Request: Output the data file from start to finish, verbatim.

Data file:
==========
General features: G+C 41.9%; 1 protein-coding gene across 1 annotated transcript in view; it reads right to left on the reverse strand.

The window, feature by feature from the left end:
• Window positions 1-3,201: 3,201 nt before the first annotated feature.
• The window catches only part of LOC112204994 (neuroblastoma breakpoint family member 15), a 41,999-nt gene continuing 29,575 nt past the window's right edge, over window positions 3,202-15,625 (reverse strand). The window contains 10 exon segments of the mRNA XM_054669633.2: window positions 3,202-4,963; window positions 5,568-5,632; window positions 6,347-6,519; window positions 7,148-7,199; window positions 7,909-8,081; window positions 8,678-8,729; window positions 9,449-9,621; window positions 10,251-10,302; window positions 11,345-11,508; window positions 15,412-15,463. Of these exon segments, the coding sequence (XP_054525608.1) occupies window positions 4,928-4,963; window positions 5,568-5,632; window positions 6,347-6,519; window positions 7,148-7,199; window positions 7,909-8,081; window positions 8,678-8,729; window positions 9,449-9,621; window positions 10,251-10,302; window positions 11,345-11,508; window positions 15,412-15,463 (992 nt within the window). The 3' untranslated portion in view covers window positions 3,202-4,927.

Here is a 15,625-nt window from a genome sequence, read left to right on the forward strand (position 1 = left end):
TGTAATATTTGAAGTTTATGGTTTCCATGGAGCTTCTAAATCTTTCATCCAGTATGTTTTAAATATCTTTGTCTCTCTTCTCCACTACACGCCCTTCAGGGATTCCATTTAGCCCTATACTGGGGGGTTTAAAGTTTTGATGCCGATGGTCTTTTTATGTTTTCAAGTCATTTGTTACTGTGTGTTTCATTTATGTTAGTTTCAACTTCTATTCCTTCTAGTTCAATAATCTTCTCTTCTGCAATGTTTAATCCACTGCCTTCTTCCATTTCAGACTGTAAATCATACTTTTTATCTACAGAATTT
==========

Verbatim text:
General features: G+C 41.9%; 1 protein-coding gene across 1 annotated transcript in view; it reads right to left on the reverse strand.

The window, feature by feature from the left end:
• Window positions 1-3,201: 3,201 nt before the first annotated feature.
• The window catches only part of LOC112204994 (neuroblastoma breakpoint family member 15), a 41,999-nt gene continuing 29,575 nt past the window's right edge, over window positions 3,202-15,625 (reverse strand). The window contains 10 exon segments of the mRNA XM_054669633.2: window positions 3,202-4,963; window positions 5,568-5,632; window positions 6,347-6,519; window positions 7,148-7,199; window positions 7,909-8,081; window positions 8,678-8,729; window positions 9,449-9,621; window positions 10,251-10,302; window positions 11,345-11,508; window positions 15,412-15,463. Of these exon segments, the coding sequence (XP_054525608.1) occupies window positions 4,928-4,963; window positions 5,568-5,632; window positions 6,347-6,519; window positions 7,148-7,199; window positions 7,909-8,081; window positions 8,678-8,729; window positions 9,449-9,621; window positions 10,251-10,302; window positions 11,345-11,508; window positions 15,412-15,463 (992 nt within the window). The 3' untranslated portion in view covers window positions 3,202-4,927.

Here is a 15,625-nt window from a genome sequence, read left to right on the forward strand (position 1 = left end):
TGTAATATTTGAAGTTTATGGTTTCCATGGAGCTTCTAAATCTTTCATCCAGTATGTTTTAAATATCTTTGTCTCTCTTCTCCACTACACGCCCTTCAGGGATTCCATTTAGCCCTATACTGGGGGGTTTAAAGTTTTGATGCCGATGGTCTTTTTATGTTTTCAAGTCATTTGTTACTGTGTGTTTCATTTATGTTAGTTTCAACTTCTATTCCTTCTAGTTCAATAATCTTCTCTTCTGCAATGTTTAATCCACTGCCTTCTTCCATTTCAGACTGTAAATCATACTTTTTATCTACAGAATTT